When there's complete agreement regarding the interpretation of reality, the ways of addressing this reality are minimized. If we're talking about interpretation that has existential implications, the adoption of a conception and the minimization of options are a highly dangerous process.
This is the case in all matters related to the Iranian nuclear program. We are exposed to one and only story, the story of the Holocaust: Ahmadinejad, in the role of Hitler, wants to exterminate the Jews, while Europe and the world stand on the sidelines.
Benjamin Netanyahu represented this approach in the most blatant manner when he said: "The year is 1938 and Iran is Germany." Netanyahu's words imply that those who seek solutions through agreements and not through war are like Chamberlain, while Netanyahu himself apparently intends to play the role of Winston Churchill.
Is our situation indeed similar to that of European Jews in 1938? Certainly not. The Holocaust narrative holds immense power in our collective perception and the manner in which politicians make use of it is dangerous. The Holocaust and imagery associated with it arouse serious existential anxiety alongside deep fear of helplessness in the face of those who wish to exterminate us.
The comparison between Ahmadinejad and Hitler is arousing the fear of again being a victim and kindles the desire to attack, even if only to show that we are not helpless again. This mechanism is so powerful that it undermines our thinking ability and the ability to distinguish between the state of European Jews in 1938 and the State of Israel's situation vis-à-vis Iran.
We are entering an increasingly narrow path where instead of responding to the realities of the Middle East as they are in 2006 we'll attempt to fix the trauma of 1938.
The characteristics of the "attack or flee" mechanism we're adopting can already be seen at this time, as the only two possibilities we are presented with are a pre-emptive strike on Iran or fleeing the country (as predicted by Knesset Member Ephraim Sneh.) The desire to ameliorate the pains of the past may lead us to seek the fears of the past within current realities instead of seeking new ways to handle the reality that are suitable for today's world.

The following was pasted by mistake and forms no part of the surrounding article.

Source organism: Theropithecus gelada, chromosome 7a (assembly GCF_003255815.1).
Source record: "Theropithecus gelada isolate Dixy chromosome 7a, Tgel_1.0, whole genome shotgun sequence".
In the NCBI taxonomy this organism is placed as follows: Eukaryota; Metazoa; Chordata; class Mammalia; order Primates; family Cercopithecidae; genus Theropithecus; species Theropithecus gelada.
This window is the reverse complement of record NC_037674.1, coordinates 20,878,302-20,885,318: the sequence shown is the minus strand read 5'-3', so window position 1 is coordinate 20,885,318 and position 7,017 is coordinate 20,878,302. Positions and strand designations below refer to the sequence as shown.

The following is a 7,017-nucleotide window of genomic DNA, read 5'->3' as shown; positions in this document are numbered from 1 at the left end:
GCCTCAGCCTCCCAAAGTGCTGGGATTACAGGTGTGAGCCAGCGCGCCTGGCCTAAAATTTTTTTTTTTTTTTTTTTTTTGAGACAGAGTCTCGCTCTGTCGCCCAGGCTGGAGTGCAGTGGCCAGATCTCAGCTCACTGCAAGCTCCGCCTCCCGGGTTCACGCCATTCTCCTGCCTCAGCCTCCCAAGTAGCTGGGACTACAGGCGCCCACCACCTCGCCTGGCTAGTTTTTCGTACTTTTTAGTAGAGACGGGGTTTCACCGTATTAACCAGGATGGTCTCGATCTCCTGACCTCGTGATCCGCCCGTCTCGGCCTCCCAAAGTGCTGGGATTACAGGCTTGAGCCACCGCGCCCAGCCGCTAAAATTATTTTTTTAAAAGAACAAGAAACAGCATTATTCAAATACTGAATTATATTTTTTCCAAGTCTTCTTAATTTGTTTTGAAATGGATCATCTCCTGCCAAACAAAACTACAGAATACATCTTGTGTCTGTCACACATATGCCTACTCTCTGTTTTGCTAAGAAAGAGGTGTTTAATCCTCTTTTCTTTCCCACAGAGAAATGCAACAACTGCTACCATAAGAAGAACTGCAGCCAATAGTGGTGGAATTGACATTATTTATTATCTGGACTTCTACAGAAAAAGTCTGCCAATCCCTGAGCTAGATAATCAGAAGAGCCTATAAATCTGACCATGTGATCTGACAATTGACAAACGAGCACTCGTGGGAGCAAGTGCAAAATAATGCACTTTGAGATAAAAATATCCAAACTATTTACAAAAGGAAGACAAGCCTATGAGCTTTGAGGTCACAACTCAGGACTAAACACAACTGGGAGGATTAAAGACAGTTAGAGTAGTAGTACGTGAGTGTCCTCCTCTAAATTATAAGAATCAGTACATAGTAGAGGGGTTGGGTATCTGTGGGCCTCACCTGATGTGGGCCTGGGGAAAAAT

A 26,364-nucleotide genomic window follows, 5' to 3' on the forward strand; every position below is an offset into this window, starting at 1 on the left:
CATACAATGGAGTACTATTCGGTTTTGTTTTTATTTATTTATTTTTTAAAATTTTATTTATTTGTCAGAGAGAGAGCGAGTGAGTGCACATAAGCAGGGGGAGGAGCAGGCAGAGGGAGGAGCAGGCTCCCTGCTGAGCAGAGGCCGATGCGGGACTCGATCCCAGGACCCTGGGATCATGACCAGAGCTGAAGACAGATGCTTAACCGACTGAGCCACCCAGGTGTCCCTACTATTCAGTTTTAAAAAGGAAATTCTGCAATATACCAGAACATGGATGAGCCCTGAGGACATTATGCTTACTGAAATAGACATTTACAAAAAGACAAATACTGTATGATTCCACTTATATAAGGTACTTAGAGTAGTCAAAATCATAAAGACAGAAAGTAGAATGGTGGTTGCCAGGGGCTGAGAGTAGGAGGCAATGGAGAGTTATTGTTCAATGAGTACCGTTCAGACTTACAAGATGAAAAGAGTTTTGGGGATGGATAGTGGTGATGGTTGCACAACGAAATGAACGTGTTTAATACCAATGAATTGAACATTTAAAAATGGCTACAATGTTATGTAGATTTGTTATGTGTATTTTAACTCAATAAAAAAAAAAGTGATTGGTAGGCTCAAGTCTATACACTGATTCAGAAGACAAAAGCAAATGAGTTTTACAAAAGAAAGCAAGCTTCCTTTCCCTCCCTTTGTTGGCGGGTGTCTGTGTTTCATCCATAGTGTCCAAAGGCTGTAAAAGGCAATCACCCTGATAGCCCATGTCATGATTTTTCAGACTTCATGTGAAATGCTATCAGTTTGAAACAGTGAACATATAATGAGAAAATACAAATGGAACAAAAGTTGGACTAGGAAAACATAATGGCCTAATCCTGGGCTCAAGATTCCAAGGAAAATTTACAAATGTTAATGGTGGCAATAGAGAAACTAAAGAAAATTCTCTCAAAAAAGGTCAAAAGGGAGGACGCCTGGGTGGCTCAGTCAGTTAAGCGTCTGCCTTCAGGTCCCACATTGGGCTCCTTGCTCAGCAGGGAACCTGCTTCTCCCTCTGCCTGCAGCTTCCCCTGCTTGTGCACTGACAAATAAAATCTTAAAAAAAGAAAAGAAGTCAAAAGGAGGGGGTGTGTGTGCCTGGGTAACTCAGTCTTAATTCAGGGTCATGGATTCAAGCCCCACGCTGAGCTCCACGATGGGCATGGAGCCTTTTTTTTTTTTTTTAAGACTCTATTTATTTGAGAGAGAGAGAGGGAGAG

The possibilities at our disposal are not only ignoring the threat or a preventative strike. This dichotomy is much more dangerous because of our leadership's weakness. In Israel, weak leadership embarks on war more easily. Only a confident Israeli leader can resist the temptation of using force.
Iran is described as a one-dimensional entity completely identified with President Ahmadinejad, and there's overwhelming agreement that if it possessed nuclear weapons it would use them against Israel.
An article recently published by the Herald Tribune described realities in Iran from a completely different angle. According to the reporter, the government is concerned mostly with the question of maintaining Iran's religious regime in the face of the young generation's distancing from Islam and its attraction to Western culture.
The one-dimensional description accepted by the Israeli public makes it impossible to understand the complex picture. Because of the Holocaust conception, many questions are not addressed. For example, how are decisions taken in Iran? Who decides? Is it even possible to prevent the Middle East's nuclearization, or should we switch our way of thinking and find different ways to address the new reality?
Those who adopted the Holocaust conception are uninterested in such questions, because they already know all the answers. The problem is that those answers are based on the world of 1938.
Amnon Toledano is a psychologist and management consultant